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Tutorial: How to Customize Your Avid Keyboard

Art of the Cut's Steve Hullfish explains how to customize your keyboard and keyboard shortcuts for smooth and streamlined editing in Avid Media Composer.

Mapping Your Keys

For this tutorial, we're going to concentrate on customizing the keyboard. The question becomes, "Do you want to stick with the standard default keyboard and maybe change a few things, and make something that is truly best for you?" For example, I’m right-handed. If I'm operating with a mouse or trackball, then my right hand is usually on that mouse or trackball. Imagine sitting in front of your keyboard. You've got your right hand on the mouse; where does your left hand want to be? Does it want to be on the J, K, L keys?

That's actually kind of uncomfortable. It cramps your body. It almost makes much more sense for the J, K, L keys to be under the Z, X and C keys.

Before we get too in-depth in how to actually map the keyboard, let's take a look at some of the keys that you probably want to have mapped and are the most important to map. You can start by mapping just a couple of keys, determine where you want to put them, and then map other things as you edit, or as you begin to recognize some of the other buttons that you might want.

Let’s look at the 5 most important buttons for editing on the keyboard, which are the exact same buttons in Final Cut Pro, Premiere Pro, and Avid. Those are the J, K, L, I, and O keys. With these keys you can play and pause, and if you hold down K and L, they'll let you go in slow motion. If you hold down K and J, they let you go slow motion backwards to scrub through the timeline, which is very important. If you keep your middle finger on that K key, and then, as you press K and L, you’ll scrub a little bit forward. Then if you lift your L finger up, you'll pause. If you hold down the K and J, you scrub backwards, and if you lift up your J finger and K, then you'll pause.

Using these keys is a very easy and very intuitive way to find the exact input you want. Since your fingers run J, K, L, it's very easy to do touch-typing, where you lift your finger off the J key and touch the I key for In, and then lift either your K finger up and press the O key for Out. The other important buttons are the ones that actually edit. You can see how the keystroking works in the default, and how I’ve remapped it here:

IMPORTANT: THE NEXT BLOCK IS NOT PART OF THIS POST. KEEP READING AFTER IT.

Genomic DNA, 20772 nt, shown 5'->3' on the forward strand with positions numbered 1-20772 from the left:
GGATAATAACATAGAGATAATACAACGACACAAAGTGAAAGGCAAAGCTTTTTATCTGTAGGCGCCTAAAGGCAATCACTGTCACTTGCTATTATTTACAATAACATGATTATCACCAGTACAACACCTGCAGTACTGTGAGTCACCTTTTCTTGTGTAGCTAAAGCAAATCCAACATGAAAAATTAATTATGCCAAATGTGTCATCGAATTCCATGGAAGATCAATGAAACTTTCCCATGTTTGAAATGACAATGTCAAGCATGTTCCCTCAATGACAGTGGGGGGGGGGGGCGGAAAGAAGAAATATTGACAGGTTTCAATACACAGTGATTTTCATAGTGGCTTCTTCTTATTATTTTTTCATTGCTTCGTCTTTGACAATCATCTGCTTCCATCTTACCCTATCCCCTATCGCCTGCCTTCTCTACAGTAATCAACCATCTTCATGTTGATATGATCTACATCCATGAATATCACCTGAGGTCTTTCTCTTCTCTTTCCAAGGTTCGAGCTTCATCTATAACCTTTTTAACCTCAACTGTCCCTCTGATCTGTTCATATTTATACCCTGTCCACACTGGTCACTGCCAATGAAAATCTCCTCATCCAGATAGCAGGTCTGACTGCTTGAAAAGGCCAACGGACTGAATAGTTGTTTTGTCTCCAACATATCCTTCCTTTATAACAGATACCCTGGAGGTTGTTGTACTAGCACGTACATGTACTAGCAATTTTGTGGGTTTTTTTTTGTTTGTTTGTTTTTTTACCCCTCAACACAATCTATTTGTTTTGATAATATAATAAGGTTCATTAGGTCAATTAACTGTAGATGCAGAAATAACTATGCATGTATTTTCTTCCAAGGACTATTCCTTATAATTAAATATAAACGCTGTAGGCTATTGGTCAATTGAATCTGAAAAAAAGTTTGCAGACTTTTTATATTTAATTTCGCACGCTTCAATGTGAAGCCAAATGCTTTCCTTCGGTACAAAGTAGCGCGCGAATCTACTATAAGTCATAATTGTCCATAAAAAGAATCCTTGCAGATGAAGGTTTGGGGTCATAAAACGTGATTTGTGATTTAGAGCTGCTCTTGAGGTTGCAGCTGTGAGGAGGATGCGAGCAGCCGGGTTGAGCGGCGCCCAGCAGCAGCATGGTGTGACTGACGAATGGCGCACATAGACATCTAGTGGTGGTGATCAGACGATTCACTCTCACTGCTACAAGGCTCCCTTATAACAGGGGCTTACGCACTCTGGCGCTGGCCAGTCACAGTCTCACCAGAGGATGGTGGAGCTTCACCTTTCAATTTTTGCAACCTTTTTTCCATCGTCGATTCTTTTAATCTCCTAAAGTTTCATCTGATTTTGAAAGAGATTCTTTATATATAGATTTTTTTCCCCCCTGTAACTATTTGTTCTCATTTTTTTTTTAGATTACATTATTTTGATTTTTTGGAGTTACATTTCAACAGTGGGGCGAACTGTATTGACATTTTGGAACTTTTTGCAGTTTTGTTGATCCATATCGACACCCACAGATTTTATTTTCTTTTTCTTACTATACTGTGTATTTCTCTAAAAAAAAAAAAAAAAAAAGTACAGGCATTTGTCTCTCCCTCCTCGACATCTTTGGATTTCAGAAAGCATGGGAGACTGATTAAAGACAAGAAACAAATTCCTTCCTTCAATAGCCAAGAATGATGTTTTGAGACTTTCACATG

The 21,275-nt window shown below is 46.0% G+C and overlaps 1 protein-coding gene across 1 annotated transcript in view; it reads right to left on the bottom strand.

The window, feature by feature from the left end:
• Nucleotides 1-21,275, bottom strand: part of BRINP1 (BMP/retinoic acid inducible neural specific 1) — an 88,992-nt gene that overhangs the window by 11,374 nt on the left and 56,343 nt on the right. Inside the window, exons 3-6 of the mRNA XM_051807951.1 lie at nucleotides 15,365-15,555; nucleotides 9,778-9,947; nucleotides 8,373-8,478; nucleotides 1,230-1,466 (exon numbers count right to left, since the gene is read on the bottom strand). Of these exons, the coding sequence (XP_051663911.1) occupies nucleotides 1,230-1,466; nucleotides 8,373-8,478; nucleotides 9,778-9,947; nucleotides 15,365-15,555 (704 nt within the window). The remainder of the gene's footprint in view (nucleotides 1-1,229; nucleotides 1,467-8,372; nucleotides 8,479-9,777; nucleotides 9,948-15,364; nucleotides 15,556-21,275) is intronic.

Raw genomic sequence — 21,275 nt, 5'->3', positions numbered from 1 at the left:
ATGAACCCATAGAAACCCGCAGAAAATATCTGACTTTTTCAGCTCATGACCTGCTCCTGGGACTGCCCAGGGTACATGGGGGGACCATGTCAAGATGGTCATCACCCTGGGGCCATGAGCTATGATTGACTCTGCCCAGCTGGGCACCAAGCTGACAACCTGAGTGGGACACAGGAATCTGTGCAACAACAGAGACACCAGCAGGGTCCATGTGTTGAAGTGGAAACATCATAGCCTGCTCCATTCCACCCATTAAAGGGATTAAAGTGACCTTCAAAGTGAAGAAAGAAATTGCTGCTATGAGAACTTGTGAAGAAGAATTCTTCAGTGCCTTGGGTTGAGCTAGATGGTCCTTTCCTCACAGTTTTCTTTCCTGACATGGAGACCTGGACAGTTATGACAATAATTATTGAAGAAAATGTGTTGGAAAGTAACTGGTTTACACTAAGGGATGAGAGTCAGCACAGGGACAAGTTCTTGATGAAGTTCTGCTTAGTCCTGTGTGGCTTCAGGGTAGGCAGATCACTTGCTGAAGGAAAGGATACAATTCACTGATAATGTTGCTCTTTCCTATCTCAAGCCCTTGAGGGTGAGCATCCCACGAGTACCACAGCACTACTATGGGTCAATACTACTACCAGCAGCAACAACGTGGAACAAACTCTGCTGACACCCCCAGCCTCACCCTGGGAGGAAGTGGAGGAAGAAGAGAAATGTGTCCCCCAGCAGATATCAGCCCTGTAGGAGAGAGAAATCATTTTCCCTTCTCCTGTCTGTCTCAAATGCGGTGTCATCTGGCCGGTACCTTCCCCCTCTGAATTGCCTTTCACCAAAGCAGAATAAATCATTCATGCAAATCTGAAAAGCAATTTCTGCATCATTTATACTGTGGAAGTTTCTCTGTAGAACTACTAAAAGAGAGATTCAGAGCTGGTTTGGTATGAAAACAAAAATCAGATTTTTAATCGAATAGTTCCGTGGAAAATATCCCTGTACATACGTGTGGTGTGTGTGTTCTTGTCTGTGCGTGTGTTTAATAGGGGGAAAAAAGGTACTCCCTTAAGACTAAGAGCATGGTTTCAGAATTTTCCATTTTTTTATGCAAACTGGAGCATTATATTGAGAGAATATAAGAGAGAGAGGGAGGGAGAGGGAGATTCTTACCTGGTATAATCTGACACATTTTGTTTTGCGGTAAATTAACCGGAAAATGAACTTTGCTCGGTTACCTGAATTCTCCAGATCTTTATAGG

On Avid those are defaulted to Z, which is your Lift key; X, which is your Extract key; V, which is your Splice In key; and B, which is your Overwrite. Two buttons put things into the timeline; two other buttons take things out of the timeline.

The way that I like to edit is to continue this touch-typing method. The tutorial video that accompanies this article demonstrates how I do this to make the slow-motion scrubbing, Lift, Overwrite, Extract, splice, Mark Clip, Mark In, Mark Out, "remove mark clip or clear both marks,” more accessible and intuitive.

Mapping Audio Channels and Video Tracks

Another series of buttons that's very important if you want to give it a try is tracks. I like to be able to enable my audio and video tracks from the keyboard instead of having to mouse over and press them in the timeline. What I do is I map audio channel 1, 2, 3, 4, 5, 6, 7 and 8 to the actual number keys, 1 through 8. Then these other additional number keys, plus minus and equal, are where I put the video tracks. As soon as you map these keys and close out of the keyboard, the keyboard is saved.

Mapping Menu Commands

Years ago when I customized my keyboard, I printed out a blank version of the keyboard and kept it near my edit station. Any time that I reached for an icon on the screen with my mouse or pulled down a menu--for example "Render In to Out"--I mapped that to the keyboard as well.

In the tutorial video I show you how to map those menu commands right under your keyboard, allowing you, at the touch of a button, to do what you'd otherwise have to do with a mouse. Spend a little bit of time considering which menu pull-downs or mouse clicks you use all the time. See if you can replace those with keystrokes. You can even do one at a time, just one keystroke a day, that's a great way to do it because it allows you to keep that one keystroke in your mind and add it slowly.

“Copy to Clipboard" is another really good button, but I almost never use Copy to Clipboard unless I use it with the Option key. If you don't always want to hold down the Option key when you click on Copy to Clipboard, and what you really want to do is "Option Copy to Clipboard” or “Alt Copy to Clipboard," then there are actually buttons that allow you to map the functionality of the Option, Control, Command, or Alt key directly to that key.

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